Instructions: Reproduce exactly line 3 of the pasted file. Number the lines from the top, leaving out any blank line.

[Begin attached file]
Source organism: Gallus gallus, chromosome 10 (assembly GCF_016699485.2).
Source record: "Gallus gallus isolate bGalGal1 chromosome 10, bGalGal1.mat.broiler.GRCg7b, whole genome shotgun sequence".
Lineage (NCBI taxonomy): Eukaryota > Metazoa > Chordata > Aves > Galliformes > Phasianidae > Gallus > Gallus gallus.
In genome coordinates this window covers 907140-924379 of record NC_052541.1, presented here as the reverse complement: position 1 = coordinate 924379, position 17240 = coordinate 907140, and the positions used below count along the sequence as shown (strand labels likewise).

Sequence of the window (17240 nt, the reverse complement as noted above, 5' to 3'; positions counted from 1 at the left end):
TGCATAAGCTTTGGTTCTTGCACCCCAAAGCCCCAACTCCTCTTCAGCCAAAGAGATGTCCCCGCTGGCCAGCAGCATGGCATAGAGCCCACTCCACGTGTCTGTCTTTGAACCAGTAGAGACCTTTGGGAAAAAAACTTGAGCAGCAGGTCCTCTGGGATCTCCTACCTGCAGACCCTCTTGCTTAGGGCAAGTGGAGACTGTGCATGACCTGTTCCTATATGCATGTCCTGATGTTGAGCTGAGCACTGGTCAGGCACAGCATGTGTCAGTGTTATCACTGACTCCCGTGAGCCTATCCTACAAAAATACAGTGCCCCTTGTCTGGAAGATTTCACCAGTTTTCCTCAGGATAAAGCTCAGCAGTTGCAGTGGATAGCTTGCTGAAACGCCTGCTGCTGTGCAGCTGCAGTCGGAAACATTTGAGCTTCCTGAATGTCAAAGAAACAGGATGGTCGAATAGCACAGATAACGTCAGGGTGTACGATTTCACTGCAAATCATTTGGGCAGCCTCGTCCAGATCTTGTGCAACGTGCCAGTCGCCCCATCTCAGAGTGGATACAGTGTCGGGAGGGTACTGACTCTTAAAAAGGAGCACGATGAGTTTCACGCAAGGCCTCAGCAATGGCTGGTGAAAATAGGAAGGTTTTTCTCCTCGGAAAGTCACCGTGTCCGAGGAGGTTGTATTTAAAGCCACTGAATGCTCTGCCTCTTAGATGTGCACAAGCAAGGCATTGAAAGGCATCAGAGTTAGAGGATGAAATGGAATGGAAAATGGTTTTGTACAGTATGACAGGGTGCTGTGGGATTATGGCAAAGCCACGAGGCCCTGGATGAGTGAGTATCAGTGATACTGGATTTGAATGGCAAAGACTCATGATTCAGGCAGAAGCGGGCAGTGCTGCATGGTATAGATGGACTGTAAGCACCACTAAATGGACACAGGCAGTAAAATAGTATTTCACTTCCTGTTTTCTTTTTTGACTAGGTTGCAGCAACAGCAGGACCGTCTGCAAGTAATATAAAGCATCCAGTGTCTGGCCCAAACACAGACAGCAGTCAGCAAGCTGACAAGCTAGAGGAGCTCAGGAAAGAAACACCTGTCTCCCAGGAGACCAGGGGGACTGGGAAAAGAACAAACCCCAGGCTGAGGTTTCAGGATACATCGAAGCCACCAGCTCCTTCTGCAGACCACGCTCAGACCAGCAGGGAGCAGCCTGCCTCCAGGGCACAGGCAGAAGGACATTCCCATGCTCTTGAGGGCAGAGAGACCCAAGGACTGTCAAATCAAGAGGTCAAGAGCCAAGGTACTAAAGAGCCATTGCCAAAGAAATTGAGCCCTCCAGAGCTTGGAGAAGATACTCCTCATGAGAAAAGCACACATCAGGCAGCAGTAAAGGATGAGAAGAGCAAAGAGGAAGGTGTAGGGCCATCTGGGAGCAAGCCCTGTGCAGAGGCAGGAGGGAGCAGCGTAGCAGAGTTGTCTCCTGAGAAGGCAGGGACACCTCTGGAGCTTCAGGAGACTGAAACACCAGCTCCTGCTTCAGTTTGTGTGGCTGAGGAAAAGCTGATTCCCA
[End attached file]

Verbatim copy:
Lineage (NCBI taxonomy): Eukaryota > Metazoa > Chordata > Aves > Galliformes > Phasianidae > Gallus > Gallus gallus.